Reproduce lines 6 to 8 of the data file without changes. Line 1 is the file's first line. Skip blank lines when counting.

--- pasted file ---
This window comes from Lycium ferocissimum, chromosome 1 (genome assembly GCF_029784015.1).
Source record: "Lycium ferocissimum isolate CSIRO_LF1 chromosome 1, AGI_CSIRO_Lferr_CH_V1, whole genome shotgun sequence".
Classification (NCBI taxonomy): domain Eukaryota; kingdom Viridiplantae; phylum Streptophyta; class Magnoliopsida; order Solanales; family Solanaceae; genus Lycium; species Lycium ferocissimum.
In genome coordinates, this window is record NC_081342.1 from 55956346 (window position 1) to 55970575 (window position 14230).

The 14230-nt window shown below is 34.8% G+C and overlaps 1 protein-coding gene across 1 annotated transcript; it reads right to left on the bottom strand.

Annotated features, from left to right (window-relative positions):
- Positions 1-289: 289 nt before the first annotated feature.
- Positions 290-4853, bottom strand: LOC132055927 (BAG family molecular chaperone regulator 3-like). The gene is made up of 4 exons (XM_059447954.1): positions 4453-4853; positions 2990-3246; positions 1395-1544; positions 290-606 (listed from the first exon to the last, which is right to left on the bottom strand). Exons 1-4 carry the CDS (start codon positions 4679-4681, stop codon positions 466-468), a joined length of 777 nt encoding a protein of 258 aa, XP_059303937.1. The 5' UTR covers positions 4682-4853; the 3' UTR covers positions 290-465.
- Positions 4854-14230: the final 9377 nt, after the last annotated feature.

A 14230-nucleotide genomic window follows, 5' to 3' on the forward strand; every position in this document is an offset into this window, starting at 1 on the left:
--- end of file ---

Annotated features, from left to right (window-relative positions):
- Positions 1-289: 289 nt before the first annotated feature.
- Positions 290-4853, bottom strand: LOC132055927 (BAG family molecular chaperone regulator 3-like). The gene is made up of 4 exons (XM_059447954.1): positions 4453-4853; positions 2990-3246; positions 1395-1544; positions 290-606 (listed from the first exon to the last, which is right to left on the bottom strand). Exons 1-4 carry the CDS (start codon positions 4679-4681, stop codon positions 466-468), a joined length of 777 nt encoding a protein of 258 aa, XP_059303937.1. The 5' UTR covers positions 4682-4853; the 3' UTR covers positions 290-465.